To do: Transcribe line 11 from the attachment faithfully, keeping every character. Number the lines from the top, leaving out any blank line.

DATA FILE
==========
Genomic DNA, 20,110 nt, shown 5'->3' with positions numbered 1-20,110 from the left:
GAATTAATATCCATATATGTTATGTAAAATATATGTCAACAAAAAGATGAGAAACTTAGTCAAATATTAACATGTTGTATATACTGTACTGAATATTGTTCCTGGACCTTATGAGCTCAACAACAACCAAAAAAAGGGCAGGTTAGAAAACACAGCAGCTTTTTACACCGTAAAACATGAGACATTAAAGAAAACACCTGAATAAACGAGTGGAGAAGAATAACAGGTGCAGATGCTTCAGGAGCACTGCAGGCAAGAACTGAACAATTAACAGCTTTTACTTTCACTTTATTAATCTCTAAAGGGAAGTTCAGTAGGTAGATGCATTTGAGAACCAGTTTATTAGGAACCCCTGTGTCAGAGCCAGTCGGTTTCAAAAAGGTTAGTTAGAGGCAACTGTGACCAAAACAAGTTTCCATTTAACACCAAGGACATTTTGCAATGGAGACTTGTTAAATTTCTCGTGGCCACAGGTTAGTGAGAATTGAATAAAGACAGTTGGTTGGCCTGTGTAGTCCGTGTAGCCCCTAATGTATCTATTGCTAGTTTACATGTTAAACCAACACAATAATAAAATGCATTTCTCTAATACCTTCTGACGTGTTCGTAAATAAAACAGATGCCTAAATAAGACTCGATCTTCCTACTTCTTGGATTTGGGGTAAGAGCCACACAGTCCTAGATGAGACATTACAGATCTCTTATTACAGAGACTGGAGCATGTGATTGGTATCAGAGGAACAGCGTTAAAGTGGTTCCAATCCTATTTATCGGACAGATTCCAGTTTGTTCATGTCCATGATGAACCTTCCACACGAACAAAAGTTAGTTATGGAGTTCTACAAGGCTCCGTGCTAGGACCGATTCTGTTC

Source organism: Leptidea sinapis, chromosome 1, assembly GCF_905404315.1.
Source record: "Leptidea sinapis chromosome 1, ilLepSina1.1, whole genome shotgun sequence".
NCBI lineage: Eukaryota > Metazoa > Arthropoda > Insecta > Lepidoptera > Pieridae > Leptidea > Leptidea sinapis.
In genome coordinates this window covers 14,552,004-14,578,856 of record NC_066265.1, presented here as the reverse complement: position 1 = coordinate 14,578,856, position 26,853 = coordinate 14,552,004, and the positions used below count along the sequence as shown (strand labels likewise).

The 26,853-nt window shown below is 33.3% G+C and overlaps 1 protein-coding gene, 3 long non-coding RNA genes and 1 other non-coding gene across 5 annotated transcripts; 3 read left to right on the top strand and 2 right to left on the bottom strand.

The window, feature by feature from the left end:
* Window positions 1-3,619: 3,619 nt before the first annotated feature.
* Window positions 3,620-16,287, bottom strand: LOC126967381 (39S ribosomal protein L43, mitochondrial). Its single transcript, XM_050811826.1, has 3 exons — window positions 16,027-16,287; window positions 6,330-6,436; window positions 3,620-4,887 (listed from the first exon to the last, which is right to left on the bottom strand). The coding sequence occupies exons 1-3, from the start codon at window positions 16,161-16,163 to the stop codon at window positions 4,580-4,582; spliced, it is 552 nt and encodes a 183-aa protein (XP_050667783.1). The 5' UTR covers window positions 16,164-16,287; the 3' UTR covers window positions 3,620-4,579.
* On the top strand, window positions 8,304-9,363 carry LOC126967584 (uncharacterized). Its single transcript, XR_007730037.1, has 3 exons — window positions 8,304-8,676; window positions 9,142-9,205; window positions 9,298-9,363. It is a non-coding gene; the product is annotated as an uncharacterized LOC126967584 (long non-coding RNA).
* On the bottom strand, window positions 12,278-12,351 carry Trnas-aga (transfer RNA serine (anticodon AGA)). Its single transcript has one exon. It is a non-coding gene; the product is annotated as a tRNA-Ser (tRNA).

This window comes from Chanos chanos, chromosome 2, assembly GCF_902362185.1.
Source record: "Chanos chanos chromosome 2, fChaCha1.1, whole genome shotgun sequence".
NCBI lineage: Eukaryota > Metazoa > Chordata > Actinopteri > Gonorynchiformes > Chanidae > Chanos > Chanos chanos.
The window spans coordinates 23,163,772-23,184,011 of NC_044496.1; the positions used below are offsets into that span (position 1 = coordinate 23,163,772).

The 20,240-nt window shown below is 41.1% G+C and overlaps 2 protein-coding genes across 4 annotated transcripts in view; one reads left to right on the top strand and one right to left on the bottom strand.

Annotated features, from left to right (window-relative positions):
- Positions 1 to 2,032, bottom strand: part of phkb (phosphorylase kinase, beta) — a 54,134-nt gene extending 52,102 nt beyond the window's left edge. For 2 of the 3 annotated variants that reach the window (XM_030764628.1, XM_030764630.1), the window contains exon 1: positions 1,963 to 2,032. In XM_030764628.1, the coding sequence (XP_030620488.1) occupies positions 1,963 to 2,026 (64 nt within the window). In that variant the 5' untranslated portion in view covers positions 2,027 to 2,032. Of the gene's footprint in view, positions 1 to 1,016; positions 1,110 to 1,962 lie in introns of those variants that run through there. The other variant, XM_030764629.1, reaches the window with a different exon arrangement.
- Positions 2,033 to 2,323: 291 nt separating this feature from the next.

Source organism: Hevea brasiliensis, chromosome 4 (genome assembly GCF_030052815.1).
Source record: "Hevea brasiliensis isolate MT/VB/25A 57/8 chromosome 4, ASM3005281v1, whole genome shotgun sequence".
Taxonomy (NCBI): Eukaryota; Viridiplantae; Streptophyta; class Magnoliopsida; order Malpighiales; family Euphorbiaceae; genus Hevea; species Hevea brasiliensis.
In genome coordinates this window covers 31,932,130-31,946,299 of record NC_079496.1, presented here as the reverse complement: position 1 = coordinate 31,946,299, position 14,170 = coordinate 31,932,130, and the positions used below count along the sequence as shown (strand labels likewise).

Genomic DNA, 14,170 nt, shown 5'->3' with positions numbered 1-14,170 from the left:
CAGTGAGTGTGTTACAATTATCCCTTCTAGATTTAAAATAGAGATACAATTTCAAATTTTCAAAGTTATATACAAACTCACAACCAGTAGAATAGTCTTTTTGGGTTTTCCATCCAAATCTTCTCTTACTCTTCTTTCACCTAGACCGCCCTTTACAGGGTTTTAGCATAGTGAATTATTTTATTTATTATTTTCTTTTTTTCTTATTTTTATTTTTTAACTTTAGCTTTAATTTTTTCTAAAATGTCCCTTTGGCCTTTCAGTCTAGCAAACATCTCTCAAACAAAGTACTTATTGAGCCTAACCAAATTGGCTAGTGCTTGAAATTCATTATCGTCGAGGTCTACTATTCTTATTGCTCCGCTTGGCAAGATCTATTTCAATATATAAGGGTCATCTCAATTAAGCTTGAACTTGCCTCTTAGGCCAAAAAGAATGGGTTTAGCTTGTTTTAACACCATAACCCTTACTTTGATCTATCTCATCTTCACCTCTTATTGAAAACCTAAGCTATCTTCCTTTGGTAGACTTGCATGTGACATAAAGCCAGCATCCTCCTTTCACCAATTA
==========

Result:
* On the top strand, window positions 8,304-9,363 carry LOC126967584 (uncharacterized). Its single transcript, XR_007730037.1, has 3 exons — window positions 8,304-8,676; window positions 9,142-9,205; window positions 9,298-9,363. It is a non-coding gene; the product is annotated as an uncharacterized LOC126967584 (long non-coding RNA).